binutils can be configured with '--enable-targets=all' to compile the BFD libs
with support for all targets. Having such libraries is very useful in a cross
compiler environment and "normal" work will not affected by them.
Reversely, it is difficultly to create a consistent cross compiler environment
with the current binutils, because there must be used a library-path which does
not fit into a FHS compliant system.
The only drawback of such libraries is the need for more space (3MB vs. 0.5MB
for libbfd.so and 1.7MB vs. 0.1 MB for libopcodes.so). When this will become a
problem, these libraries can be split into own subpackages (e.g.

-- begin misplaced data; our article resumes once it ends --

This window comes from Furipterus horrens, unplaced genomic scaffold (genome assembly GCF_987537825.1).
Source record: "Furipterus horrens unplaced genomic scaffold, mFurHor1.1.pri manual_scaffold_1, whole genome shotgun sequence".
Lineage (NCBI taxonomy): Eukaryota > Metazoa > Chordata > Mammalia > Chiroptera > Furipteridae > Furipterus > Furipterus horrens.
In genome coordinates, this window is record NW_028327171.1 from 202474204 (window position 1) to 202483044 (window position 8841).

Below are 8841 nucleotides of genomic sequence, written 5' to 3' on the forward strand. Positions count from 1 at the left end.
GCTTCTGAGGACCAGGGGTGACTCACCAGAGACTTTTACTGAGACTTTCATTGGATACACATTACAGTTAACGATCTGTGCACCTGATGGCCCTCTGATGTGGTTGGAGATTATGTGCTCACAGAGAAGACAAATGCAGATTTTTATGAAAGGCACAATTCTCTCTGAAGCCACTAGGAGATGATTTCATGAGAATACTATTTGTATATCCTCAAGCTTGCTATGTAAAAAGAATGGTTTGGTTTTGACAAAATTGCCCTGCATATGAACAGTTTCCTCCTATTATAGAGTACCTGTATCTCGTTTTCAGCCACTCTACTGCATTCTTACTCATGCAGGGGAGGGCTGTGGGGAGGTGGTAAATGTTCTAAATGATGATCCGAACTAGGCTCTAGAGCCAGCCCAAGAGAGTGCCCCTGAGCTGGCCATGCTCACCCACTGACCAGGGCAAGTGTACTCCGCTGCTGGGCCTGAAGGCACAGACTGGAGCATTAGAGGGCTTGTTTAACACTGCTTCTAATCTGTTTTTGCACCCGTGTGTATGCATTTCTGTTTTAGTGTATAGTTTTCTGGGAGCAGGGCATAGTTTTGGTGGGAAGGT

binutils-libs-minimal and binutils-libs-maximal).
That's not the only drawback. E.g. on 32-bit platforms it also
slows down linker/assembler, because bfd_vma etc. are 64-bit and
Furthermore, having --enable-targets=all doesn't help you much.
Although you get linker for all targets, you get assembler just
for one (gas is not built for all arches).
So for cross compiles you want binutils configured for the target
in question anyway.